Our Instagram feeds have been inundated enough to teach us what food prep is. Even if you only follow one food blogger on Instagram, I'm willing to bet you've seen at least one photo of 2,000+ containers filled with chicken breast, broccoli, and rice -- said Instagrammer's perfectly planned out weekly meals. 

Seems like a smart use of time for the busy on-the-go college student, right? Easy to do, planned food for the whole week, and minimal thinking required when you come home from class/work tired and ready to EAT. 

Well, I'm not convinced. 

broccoli, garlic, salad
Tiare Brown

As students (at least at St Andrews), we have two options. You either eat in the dining halls, or in our own apartments. 

If you fall in group one, unfortunately, you have very limited control of what you're eating, since you're not making it yourself. For those in group two, you may have found food prep to be a convenient way to fit an extra hour or two at night to study or hang out with friends. For me, though, it took away the experience of food every food lover craves.

I tried food prep full on for a week, and lemme tell you -- I didn't enjoy it. While I can definitely see how prepping your food for 6 hours on a Sunday can be a huge incentive to eat healthier for busy people, I think it really takes away from the experience of food. 

Here's why.

1. Food prep eliminates the break I get after a long day to prepare my dinner

Okay, so maybe I’m not the busiest person in the world, and are lucky enough to have time to make my own dinner on the spot, but I truly believe making a fresh dinner can be beneficial to everyone.

I can literally whip this meal up in under 15 minutes! 

salad, avocado
Amylou McBride

What’s more satisfying than a fresh, healthy, home cooked meal after a long day of classes and maybe a shift at work? Especially if we’re running around all day through lectures, jobs, meetings, etc., taking a nice 30 minute break to cook dinner can not only calm you down, but can help you settle in at home for the night with a satisfying freshly cooked meal.

2. Food prep limits food freshness and taste

Ever had an amazing dinner one night, throw the leftovers into a tupperware, nuke it the next day only to find it does not taste nearly as good? It doesn't get any tastier than fridge-ridden chicken and rice. Yep, that’s what happens with all your prepped food. Imagine the taste of that broccoli and chicken on day 5… Pass.

3. It gets boring.

So, you’re trying to be healthy by eliminating fatty and processed foods that often leave whatever you can eat, dry and bland. You’re also food prepping, which makes the dry and bland food you think you have to have even worse after 5 days on repeat.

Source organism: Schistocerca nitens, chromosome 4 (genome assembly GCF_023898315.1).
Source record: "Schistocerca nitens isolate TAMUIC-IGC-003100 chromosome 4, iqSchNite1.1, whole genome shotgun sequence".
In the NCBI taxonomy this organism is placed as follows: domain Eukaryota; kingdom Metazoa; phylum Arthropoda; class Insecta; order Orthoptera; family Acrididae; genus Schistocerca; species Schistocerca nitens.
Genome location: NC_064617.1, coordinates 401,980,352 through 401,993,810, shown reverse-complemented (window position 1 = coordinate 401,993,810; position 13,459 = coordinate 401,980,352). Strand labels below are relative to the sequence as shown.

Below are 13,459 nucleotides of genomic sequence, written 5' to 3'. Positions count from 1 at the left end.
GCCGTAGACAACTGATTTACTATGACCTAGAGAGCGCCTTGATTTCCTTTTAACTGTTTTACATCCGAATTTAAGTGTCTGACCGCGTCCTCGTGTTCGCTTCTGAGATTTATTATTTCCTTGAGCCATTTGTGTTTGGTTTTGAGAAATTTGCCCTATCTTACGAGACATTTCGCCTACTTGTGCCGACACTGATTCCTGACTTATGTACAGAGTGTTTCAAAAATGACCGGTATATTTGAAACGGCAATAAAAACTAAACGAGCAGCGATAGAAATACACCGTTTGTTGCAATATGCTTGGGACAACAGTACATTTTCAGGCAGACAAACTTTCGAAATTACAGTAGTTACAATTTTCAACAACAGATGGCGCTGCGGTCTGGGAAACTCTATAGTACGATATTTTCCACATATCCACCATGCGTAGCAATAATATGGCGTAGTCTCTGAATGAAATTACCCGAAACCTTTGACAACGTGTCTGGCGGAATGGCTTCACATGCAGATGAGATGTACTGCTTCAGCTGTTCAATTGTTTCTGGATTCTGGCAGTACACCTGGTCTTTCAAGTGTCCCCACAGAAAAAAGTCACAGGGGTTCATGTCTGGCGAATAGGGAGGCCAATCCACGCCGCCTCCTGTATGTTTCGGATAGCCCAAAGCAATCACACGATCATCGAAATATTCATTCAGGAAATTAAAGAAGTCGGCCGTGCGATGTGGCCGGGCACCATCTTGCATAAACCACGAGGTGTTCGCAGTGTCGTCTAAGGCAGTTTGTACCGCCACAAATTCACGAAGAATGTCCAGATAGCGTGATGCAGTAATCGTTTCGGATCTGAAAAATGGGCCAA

This definitely won't make the healthy eating experience any more positive. The whole meal prep idea is so astringent. You have a specific amount of a certain food all laid out for you, with no variety. That, and it's coming from a tupperware. Doesn't seem natural to me, let alone exciting! During my week of food prep, I was definitely not as stoked to eat the cold broccoli I had scheduled myself to eat every lunch, just after two days.

4. Cooking should be a meaningful experience.

I cook my meals to provide myself with sustenance, fuel and happiness. The vegetables and healthy proteins I cook for myself make me satisfied just knowing that I took time out of my day to feed my body with the nutrients it needs. You should cook intuitively, based on what your body wants, not what you decided for it last Sunday. With food prep, we lose this special time to prepare fresh food to fuel our bodies with every day. As a foodie, who loves to create recipes and cook just about anything, cooking is truly a special experience that brings me joy and satisfaction. Not something I’m jumping to trade in for a tupperware of cold chicken.

What you can do instead: if you like having similar meals daily for dinner, try chopping up loads of vegetables and storing that in your fridge raw, rather than cooked. That way, you can still gain the benefits of cooking your dinners right before you eat them without losing lots of time spent chopping onions.

broccoli, vegetable, salad, pepper
Maddie Cole

Clearly, I'm not a fan of weekly food prep, and I'm biased because it simply doesn't work for me, my schedule, and my body.

But, if it works for you, and you really can't be bothered to cook for 20 minutes a day, then by all means, please meal prep. I'm not here to tell you that you can't. I understand how it saves time and effort, but once you see cooking as a healthy way to fuel yourself, it won't seem like much of a chore anymore

There's so many various healthy recipes available to us these days. Tonight, pick one and try it out instead of pulling out the tupperware. You'll start to appreciate your food more when you have it fresh out of the oven, not the microwave

Perhaps prep some food that you’ll know you have absolutely no time to cook throughout the week, but take a half hour at the end of your day between study breaks to try out a new recipe. I promise, once you make cooking a rewarding experience, you won’t think twice about lining your refrigerator with identical tupperware of chicken, broccoli and rice.